“There are decades when nothing happens, and there are weeks where decades happen.” – Vladimir Lenin
For the past couple of weeks, financial markets have been dominated by the results of a vote from a country that represents roughly 4% of world gross domestic product (a monetary measure of all final goods and services produced in a period) according to the World Bank, and roughly 0.9% of the world population according to Trading Economics. The United Kingdom vote to leave the European Union is not insignificant, but these numbers certainly put it in perspective
Before we dive further into “Brexit”, let’s look back on the first half of 2016. It was a wild ride for equity markets. In the end, the S&P 500 (a broad measure of U.S. stock market performance) delivered a total return of 3.84%, but that masks significant volatility, particularly at the beginning and end of the period. The market was down 10.27% through February 11, 2016. From that point on U.S. stocks returned 15.73%. The final days of June included the highly uncertain “Brexit” vote and the annual rebalancing of the Russell indexes, two volatility-inducing events. Much of that is now in the rearview mirror, although the ongoing fallout from Britain’s vote to leave the EU will likely continue to influence markets in the coming weeks and months.
Back to Brexit and how it might affect financial markets. In the long run, fundamental values are unlikely to be materially changed in the European equity markets, including the United Kingdom. Negative interest rate policies will be the norm in the foreseeable future. All companies, financial institutions, and investors must adjust to this new reality. Markets have moved swiftly to account for an increase in uncertainty, and higher volatility in equities and the British pound are likely to characterize the near-term future. The U.K. economy, which was reasonably strong prior to the referendum result, will be negatively affected and may experience a recession. The impact to the U.S. economy is likely to be via spending as a result of consumer and business confidence. Although consumer confidence here in the United States has been slightly dented, we see continued support for consumer spending from low interest rates, higher wages, better housing data, and a healthy employment picture. From a stock market perspective, we expect volatility will continue to be elevated but at this point we believe the U.S. economy should continue to show modest growth, helping to support modest gains for equities.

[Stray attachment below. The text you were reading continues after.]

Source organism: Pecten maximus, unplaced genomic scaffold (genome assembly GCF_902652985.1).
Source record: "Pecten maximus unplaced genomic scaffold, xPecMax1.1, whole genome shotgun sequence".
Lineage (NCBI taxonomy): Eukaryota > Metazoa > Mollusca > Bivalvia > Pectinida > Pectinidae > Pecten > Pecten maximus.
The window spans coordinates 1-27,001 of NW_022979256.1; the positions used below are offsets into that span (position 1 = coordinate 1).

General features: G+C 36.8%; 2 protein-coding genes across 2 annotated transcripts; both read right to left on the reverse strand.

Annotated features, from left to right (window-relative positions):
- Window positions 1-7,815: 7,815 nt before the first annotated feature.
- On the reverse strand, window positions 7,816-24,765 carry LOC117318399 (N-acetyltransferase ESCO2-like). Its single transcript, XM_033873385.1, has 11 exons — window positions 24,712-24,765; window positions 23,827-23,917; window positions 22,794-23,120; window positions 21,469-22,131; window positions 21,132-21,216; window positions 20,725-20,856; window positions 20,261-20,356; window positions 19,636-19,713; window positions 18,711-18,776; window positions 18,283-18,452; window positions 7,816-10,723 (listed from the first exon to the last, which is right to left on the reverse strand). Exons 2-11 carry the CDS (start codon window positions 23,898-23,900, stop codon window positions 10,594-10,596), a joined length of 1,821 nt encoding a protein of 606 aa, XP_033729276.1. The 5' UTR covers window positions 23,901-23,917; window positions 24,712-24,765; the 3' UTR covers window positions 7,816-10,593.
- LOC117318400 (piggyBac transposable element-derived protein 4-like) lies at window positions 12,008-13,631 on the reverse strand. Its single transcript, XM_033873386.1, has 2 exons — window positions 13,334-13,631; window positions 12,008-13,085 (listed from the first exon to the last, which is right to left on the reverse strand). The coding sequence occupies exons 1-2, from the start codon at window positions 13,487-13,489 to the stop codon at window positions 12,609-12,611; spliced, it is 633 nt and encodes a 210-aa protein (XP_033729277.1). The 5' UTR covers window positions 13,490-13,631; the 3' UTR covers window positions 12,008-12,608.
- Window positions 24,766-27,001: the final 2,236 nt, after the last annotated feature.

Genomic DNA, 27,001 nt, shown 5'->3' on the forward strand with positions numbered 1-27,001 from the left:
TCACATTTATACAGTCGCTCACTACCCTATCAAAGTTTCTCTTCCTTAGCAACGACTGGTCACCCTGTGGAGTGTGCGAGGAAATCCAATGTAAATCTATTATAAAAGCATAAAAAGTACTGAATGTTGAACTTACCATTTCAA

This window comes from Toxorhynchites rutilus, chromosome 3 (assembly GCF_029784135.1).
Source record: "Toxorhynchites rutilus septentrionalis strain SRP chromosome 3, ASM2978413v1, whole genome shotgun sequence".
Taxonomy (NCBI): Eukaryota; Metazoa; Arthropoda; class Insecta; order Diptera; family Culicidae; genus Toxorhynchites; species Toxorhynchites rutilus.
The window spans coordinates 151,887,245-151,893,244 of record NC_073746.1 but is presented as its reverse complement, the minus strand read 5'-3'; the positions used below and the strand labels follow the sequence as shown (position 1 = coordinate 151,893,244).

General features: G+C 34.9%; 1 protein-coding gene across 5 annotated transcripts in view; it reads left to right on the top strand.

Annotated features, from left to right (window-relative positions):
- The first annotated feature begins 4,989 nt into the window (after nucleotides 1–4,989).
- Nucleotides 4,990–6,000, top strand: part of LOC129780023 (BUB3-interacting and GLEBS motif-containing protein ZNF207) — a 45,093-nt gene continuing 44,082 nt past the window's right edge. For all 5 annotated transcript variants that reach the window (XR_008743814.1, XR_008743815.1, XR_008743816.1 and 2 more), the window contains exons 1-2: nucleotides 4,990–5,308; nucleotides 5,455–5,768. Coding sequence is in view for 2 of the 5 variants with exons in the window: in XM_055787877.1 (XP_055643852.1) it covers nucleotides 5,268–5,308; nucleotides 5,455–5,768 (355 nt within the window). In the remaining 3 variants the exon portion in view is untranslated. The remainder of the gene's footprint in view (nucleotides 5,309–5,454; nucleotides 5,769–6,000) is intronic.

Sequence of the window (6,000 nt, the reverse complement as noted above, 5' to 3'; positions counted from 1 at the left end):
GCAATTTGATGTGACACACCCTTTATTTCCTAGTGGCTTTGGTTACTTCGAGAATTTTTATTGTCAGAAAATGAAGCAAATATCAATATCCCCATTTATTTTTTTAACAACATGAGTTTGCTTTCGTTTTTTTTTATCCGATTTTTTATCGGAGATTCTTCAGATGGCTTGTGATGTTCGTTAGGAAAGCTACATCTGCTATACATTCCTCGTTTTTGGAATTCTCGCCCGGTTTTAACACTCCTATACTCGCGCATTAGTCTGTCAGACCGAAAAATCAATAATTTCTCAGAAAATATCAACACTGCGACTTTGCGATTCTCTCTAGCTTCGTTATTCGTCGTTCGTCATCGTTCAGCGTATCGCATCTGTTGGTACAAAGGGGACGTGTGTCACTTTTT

It is important to remember that nothing is likely to happen quickly in regards to Brexit. There are a series of steps before we can fully assess the political path forward in the U.K., such as whether Scotland will have another referendum on U.K. membership, and the future of Ireland’s borders. The process started with the U.K. selecting a new Prime Minister, next Parliament must vote and inform the EU of the intention to leave per Article 50 of the Lisbon Treaty (probably no earlier than the fourth quarter.) Then, negotiations may begin in earnest in 2017 and could last through late 2018. Until negotiations are complete there are no material mandated changes in the way companies do business in Europe.
Back to the United States: the political “fun” returns toward the latter half of July, with both major parties holding their nominating conventions—two of the more interesting in quite some time. Volatility related to the election could accelerate into the debate season as we watch the two least-popular candidates in U.S. election history personally face off on policy.
The second half of 2016 is full of potential catalysts—including not only the specter of further Brexit turmoil, but also Fed meetings, a presidential election, corporate earnings, and incoming economic data. There will likely be a few surprises along the way. Times like these remind us not to get caught up with short term quick reactions and emotions. Investing is a long game and requires a long term perspective. Take time to put news stories into perspective before reacting. As always, we are happy to discuss these issues and any others with you.
The views and opinions expressed are of White Horse Advisors, LLC. This commentary is provided for educational purposes only and should not be construed as investment advice. White Horse Advisors is an investment advisor firm located in Atlanta, GA